COVID-19 vaccine uses different technology than flu shot | Lifestyles

COVID-19 vaccine uses different technology than flu shot | Lifestyles

Dr. Elizabeth Ko is an internist and assistant professor of medicine, and Dr. Eve Glazier is an internist and associate professor of medicine, both at at UCLA Health.

Dear Doctor: Is a COVID-19 vaccine the same as a flu shot? I had a violent reaction to a flu shot in 1976 that continues to have an effect in my body today, and I am 74 years old. I want to get the COVID-19 vaccine, but I fear another severe reaction.

Dear Reader: The vaccine against the coronavirus that causes COVID-19 is not the same as the influenza vaccine. Although each vaccine targets a virus that causes a respiratory illness, they use different mechanisms to prime the body’s immune response.

Let’s start with the flu vaccine. This is what is known as an inactivated vaccine. It contains a portion of the microorganism that causes the disease the vaccine is targeting. However, the word “inactivated” means that this microorganism has been rendered harmless. It cannot cause disease. When injected, the body’s immune system recognizes the inactivated virus as a threat and learns how to mount a defense against it. Then, when the body becomes infected with an actual virus of the same type, it’s already primed to fight it off.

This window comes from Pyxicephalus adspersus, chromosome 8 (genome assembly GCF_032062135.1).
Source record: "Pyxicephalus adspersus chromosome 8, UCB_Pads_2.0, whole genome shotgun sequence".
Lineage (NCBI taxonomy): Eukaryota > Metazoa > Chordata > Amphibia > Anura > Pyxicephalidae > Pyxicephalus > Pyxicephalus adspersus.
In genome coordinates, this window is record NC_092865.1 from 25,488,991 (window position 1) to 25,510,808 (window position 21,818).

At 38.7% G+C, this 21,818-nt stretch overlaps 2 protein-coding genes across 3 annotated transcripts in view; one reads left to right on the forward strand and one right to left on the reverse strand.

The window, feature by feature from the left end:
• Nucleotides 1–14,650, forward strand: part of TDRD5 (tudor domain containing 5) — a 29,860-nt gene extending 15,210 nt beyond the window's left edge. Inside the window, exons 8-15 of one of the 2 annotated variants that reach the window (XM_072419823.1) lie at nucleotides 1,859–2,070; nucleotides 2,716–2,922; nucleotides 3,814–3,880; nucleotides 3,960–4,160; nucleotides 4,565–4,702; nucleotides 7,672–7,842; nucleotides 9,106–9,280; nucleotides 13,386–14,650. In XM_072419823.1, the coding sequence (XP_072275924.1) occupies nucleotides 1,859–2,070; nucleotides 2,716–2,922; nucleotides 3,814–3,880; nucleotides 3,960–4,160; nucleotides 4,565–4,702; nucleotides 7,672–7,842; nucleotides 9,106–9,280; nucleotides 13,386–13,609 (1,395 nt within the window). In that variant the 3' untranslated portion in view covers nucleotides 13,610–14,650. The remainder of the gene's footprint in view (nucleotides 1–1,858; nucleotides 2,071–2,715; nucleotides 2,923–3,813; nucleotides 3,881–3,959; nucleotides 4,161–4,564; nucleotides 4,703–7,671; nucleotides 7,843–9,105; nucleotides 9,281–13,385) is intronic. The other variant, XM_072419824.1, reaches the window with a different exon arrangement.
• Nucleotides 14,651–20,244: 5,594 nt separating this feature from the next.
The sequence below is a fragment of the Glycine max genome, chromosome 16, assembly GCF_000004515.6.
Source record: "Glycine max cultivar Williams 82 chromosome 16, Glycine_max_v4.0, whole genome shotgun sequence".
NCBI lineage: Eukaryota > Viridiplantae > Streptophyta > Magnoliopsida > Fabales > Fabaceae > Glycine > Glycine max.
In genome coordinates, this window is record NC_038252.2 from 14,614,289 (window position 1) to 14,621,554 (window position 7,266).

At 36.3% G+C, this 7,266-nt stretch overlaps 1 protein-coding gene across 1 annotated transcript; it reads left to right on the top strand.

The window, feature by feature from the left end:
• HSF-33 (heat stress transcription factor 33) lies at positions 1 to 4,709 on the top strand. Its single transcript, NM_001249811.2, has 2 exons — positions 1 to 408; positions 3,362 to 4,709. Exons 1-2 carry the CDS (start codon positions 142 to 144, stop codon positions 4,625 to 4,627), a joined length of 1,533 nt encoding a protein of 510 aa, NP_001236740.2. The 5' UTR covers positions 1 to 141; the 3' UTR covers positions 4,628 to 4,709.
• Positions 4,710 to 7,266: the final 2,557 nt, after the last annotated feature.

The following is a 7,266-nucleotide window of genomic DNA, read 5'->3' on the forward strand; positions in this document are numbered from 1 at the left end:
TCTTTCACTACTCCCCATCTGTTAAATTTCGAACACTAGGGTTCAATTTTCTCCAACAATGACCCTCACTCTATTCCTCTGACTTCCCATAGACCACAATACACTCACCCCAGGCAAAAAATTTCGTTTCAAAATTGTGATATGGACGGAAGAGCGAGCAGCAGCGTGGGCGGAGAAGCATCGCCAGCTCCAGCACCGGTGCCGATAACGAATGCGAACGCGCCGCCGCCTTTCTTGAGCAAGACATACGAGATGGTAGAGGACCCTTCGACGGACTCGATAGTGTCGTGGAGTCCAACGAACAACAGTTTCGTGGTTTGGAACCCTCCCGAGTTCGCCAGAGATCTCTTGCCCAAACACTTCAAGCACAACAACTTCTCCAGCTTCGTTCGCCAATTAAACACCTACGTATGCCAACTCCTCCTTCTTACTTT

The coronavirus vaccines, by contrast, are a class of vaccines known as mRNA vaccines. Instead of a particle of the virus to teach the immune system what to look out for, they use a single strand of genetic code known as messenger RNA. In the case of the new coronavirus vaccines, it’s a harmless fragment of the spike protein that the coronavirus uses to penetrate a host’s cell. Armed with the molecular code to the spike protein, the body now knows how to recognize and dismantle it. And with its spike proteins disabled, the coronavirus infection is stopped in its tracks.

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